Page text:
Willow is one of our resident Tamar Wallabies who came to us when we first opened the shelter. Her and her family or "mob" were living with a gentleman who lived approximately an hour away and was looking for a new home for them as his wife who took them on had passed and he didn't want them anymore.
Such a cute little face
Since we've only just seen it's face we have no idea how big it is but it definitely has hair which means it is somewhere in the area of 6 months old. It also seems to of taken after the alpha male of the group and has brown fur instead of being albino like Willow.
When they first came to us 2 of the 8 were albino and the rest were plain brown. The 2 albinos were babies, Willow and Scooter and still lived in their pouches, along with another brown baby. However it is very difficult to move and transport wallabies and unfortunately they were kicked from their pouches during capture and had to be hand raised. Because of this they were slightly friendlier than the other wallabies and I can now almost touch willow and can hand feed her but the others will run if you get within a metre or two.
Wallabies and other macropods suffer from a condition knows as stress myopathy. If the animal becomes too stressed they will develop something known as stress myopathy which is an almost always fatal condition. In humans it is also commonly knows as "broken heart syndrome" though it affects us differently.
In macropods like the wallaby and the kangaroo stress myopathy causes the muscle tissue to slowly break down, this leaves the animal becoming weaker and weaker, even after the stressful situation has passed. Eventually it will either suffer from heart failure, or become so weak it cannot move and will be eaten alive or simply die where it lay.
Basically this means transporting them is very dangerous for their health and needs to be done with minimal fuss and stress.
We cornered them one by one and caught them by their powerful tail, I held them whilst my mum injected liquid Valium into them to keep them calm. My stepdad then put them into a pillowcase and handed them to my sister who put them in the car and kept it nice and dark. For some reason and I don't know why you also need to keep their temperature low so we had the air-con on full blast and had to get them home as fast as possible before the Valium wore off.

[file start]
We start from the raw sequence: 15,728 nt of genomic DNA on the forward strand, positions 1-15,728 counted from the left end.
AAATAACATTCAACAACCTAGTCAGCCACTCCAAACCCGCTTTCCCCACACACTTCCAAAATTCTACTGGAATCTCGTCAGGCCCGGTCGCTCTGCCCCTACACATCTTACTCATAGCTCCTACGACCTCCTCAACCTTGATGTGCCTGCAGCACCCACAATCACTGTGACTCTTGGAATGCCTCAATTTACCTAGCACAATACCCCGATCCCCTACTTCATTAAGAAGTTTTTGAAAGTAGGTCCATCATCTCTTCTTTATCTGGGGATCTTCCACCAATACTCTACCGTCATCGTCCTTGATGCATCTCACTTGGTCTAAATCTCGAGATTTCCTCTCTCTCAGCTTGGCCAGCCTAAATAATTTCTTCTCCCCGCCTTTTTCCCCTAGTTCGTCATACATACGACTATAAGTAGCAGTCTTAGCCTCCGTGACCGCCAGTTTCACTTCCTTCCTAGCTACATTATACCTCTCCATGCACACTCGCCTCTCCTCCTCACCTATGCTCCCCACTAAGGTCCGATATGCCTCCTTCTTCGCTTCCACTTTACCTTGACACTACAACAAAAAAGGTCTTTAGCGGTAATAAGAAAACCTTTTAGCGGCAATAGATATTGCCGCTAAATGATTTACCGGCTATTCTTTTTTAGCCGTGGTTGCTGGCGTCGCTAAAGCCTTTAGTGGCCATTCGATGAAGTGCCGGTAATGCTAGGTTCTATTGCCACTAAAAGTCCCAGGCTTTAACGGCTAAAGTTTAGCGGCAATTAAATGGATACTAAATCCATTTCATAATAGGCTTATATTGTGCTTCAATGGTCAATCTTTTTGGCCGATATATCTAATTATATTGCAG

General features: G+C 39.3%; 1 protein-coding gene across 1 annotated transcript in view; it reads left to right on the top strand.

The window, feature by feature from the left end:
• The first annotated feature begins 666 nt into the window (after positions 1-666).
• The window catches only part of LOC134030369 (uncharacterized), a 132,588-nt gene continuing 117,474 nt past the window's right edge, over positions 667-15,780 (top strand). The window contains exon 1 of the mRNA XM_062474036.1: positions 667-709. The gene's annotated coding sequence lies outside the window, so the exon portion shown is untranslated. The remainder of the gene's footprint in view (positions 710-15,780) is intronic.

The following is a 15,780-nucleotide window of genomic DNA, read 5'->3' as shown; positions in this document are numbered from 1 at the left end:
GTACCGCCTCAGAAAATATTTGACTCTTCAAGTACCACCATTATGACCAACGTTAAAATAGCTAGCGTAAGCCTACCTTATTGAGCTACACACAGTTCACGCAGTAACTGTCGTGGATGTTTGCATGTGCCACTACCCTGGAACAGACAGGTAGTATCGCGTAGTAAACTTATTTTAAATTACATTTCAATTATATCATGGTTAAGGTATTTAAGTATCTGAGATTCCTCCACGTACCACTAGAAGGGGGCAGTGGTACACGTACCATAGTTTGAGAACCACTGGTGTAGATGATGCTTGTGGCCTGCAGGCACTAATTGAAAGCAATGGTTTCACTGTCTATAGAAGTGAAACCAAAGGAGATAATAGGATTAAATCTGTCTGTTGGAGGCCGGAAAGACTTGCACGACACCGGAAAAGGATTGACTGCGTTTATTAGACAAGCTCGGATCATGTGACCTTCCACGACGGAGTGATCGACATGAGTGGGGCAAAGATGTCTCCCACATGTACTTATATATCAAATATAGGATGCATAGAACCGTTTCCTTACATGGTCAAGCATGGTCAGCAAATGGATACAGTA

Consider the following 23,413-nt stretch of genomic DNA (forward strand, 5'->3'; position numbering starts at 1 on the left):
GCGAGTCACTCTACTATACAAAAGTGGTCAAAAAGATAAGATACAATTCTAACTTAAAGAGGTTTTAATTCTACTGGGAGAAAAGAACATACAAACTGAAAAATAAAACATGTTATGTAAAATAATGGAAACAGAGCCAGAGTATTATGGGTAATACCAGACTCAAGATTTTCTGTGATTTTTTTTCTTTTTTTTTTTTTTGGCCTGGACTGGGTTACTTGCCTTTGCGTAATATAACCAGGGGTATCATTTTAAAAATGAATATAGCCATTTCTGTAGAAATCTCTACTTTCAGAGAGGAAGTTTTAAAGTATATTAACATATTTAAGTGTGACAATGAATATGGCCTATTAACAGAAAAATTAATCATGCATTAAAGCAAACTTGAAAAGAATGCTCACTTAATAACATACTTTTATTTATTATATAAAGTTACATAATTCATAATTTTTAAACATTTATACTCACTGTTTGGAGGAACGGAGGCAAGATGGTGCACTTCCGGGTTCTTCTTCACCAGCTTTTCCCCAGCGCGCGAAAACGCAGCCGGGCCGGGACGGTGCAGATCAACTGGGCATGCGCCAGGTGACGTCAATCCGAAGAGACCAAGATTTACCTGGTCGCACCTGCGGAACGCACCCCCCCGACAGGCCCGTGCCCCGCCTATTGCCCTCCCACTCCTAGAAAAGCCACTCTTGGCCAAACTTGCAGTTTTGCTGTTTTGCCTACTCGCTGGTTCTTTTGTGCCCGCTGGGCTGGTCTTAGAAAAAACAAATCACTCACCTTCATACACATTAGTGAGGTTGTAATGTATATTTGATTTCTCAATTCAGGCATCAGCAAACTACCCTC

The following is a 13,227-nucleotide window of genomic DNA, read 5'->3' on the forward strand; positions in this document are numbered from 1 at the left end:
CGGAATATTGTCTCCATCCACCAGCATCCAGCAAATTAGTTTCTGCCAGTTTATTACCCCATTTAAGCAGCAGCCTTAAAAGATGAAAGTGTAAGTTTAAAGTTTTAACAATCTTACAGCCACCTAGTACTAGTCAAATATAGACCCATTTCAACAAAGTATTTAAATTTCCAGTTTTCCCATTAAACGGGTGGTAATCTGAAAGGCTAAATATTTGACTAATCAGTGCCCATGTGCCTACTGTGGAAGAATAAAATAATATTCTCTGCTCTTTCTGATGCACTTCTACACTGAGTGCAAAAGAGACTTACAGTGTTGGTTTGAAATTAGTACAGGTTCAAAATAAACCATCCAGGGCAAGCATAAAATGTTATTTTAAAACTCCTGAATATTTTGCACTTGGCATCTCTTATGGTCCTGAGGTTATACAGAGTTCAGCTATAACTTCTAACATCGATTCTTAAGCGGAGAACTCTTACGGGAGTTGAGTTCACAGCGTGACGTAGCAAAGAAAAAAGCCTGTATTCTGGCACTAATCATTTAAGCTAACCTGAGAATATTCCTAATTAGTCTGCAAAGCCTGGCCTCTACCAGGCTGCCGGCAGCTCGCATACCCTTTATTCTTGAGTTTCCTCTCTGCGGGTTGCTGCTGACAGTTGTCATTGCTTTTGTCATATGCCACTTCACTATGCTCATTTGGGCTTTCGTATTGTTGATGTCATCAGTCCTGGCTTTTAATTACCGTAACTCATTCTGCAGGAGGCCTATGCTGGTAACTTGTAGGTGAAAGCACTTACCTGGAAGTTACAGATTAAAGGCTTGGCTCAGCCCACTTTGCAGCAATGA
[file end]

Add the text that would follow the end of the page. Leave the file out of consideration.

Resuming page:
Once home they were put into their new house nicknamed "The Tamar Hilton" and had the door shut so they could adjust to the new smells and surroundings.
We attempted to reunite the babies with their mothers but we also had to take care not to stress either out too much and unfortunately only the brown joey returned successfully to its mother.
After hand-raising them for around 3 months they were both old enough to return to their mob and take their place in the family. They settled in fairly quickly and Scooter being a male was soon competing for alpha status.
We had a few unfortunate deaths, one we don't know why he was just found dead in the morning and he was the original alpha male at which point young scooter simply took over.
We were happy about this because Scooter is de-sexed and we never had plans to have wallabies to begin with but unfortunately one day the enclosure was left open and 5 of the wallabies escaped. There is argument as to whether someone came and opened it purposefully, whether a guests child did it by accident or whether whoever fed them the night before didn't shut it right but regardless they were out.
They hung around in the bush close by but being very small in stature, especially compared to the wallabies native to this area they would not last long alone in the forest. We set traps and tried to lure them back with food as well as gently herd them back and success! we managed to catch one.
The next day I found one dead just down the hill, eaten by a fox or wild cat. Poor thing, after the third day we never saw Scooter or the other brown one again and can only assume they met an unfortunate end somewhere in the bush.
From then on Willow became the only child and she now has one of her own.
We have no need to interfere in anyway and she will raise the joey within the mob but also safe within the $12,000 special built fence to keep out predators. To me it isn't ideal, I would love if they could of gone back to the wild but after being in captivity for so long, some their whole lives, and being far out of their natural environment of the west coast it just isn't possible.
They will stay with us and probably continue to grow their mob, though hopefully not too swiftly as de-sexing is an expensive and stressful process. For now they are happy and safe, well fed and out of the elements if need be and I cant wait to see the little joey hopping around for the first time on his own, all unstable and cute.
I'll definitely get some pictures for everyone when it does.
Thanks for reading, Cheers.